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Following: Embodied discipleship in a digital age by Jason Byassee and Andria Irwin

04 February 2022

Andrew Graystone on perspectives meeting

ANDRIA IRWIN is a young Canadian pastor whose bruising experience of church life led to her drop out of “physical” church to join and subsequently lead an online Christian community. Jason Byassee is 20 years her senior, and has had a more conventional career as a pastor and now as Professor of Homiletics at the Vancouver School of Theology.

They approach digital culture from opposite directions: she with enthusiasm and he with caution. Byassee laments our “continuous state of partial attention”, and casts digital consumers as “slaves, bringing our own straw to the kiln in the form of information about, even pictures of, our children, our spouses, ourselves, our travels, our likes”. Irwin celebrates “The internet, with all its residents [as] a mission field. It’s time we go there and make a few disciples.”

Both authors acknowledge that digital culture is disrupting almost everything that we know, within and beyond the life of the Church. Both recognise that it is here to stay. So, with differing levels of enthusiasm but a shared missional intent, they set about writing this volume in an attempt to overcome readers’ anxieties about doing ministry online.

Then the pandemic struck, and the two writers’ differing hopes and fears about ministry in a digital culture were thrown into sharp focus by issues such as online worship and virtual communion. They pause to notice many of the significant changes for good or ill which were forced on the Church by the lockdown: the benefits of online access and anonymity versus the enforced passivity of people who had been taught that volunteering was the primary way of demonstrating faithfulness.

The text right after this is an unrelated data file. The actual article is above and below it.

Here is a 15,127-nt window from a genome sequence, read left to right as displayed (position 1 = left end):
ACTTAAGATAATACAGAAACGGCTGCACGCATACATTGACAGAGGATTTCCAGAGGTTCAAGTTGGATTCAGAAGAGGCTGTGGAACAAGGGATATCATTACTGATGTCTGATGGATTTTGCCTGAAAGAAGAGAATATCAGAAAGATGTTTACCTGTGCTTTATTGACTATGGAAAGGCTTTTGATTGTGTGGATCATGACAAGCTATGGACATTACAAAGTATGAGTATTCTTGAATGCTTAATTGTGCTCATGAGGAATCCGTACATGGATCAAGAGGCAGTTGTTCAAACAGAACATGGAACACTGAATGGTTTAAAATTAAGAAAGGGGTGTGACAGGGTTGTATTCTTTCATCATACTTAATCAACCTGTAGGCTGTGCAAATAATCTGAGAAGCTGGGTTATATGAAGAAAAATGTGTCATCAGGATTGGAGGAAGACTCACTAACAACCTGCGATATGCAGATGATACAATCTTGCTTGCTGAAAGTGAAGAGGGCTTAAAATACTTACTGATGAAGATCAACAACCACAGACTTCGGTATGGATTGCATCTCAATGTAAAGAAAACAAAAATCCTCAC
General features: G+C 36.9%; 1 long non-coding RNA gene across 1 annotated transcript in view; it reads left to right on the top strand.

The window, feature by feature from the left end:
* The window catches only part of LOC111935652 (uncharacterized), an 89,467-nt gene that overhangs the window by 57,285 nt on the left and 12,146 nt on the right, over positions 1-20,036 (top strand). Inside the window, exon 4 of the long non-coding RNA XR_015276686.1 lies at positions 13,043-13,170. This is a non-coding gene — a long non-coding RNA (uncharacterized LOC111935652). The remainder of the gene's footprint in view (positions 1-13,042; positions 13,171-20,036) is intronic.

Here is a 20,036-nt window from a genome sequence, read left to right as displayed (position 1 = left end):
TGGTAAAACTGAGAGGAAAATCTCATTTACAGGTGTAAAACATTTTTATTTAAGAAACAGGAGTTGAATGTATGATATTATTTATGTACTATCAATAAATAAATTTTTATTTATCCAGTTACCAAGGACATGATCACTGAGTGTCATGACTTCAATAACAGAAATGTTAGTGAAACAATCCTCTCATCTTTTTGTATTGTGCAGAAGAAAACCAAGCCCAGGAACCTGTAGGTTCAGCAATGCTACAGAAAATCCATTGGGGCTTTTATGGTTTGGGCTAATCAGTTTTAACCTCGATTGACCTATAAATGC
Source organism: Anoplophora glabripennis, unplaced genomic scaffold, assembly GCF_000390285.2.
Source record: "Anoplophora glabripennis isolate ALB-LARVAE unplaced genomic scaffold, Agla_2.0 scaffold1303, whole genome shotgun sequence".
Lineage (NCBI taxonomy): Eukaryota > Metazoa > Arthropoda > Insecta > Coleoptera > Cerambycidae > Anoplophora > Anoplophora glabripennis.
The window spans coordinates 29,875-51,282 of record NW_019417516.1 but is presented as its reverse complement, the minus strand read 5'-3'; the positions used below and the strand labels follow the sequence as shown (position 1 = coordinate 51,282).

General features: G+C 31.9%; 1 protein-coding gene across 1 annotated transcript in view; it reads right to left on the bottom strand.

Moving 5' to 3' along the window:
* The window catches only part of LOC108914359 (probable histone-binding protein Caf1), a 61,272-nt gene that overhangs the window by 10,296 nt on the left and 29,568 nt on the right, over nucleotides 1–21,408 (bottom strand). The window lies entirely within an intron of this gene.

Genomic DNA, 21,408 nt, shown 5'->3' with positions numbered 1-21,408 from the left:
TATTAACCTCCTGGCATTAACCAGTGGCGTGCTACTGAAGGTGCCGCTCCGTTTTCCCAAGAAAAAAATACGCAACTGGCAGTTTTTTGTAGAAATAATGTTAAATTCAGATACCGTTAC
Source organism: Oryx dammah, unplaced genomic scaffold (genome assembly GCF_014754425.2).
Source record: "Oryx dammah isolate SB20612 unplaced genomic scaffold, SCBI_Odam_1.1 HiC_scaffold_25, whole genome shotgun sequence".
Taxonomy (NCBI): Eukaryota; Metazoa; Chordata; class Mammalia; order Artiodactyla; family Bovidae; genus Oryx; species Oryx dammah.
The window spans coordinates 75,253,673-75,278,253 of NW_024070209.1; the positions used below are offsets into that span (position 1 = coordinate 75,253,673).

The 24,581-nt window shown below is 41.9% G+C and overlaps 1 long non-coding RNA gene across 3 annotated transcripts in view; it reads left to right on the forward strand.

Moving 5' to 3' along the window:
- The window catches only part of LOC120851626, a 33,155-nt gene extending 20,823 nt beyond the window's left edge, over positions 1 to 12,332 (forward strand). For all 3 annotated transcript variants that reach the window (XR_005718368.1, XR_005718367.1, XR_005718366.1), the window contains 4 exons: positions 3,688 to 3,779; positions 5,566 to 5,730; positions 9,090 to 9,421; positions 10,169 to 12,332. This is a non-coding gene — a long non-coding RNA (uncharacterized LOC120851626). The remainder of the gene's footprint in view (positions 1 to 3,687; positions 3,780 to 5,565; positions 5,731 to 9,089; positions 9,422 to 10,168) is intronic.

Dual-author books may take the form of a collaboration in which both writers invest in a combined narrative; or they may take the form of a conversation in which the two writers contribute chapters or sections of chapters that spark off each other. This book falls somewhat confusingly between the two. Much of the time, the only way to be clear who is speaking is when the individual authors’ prejudices start showing.

Anglican readers may be distracted by alien models of church life and ministry, and rather broad-brush theology. Nevertheless, Following: Embodied discipleship in a digital age could hardly be more timely. There is compassion and wisdom here, with pastoral strategies for those who are already digitally fluent, and practical encouragement for those who are wary.

Andrew Graystone is a theologian and writer. He is the author of
Too Much Information? Essential questions for digital Christians (Canterbury Press, 2019).


Following: Embodied discipleship in a digital age
Jason Byassee and Andria Irwin
Baker Academic £15.99
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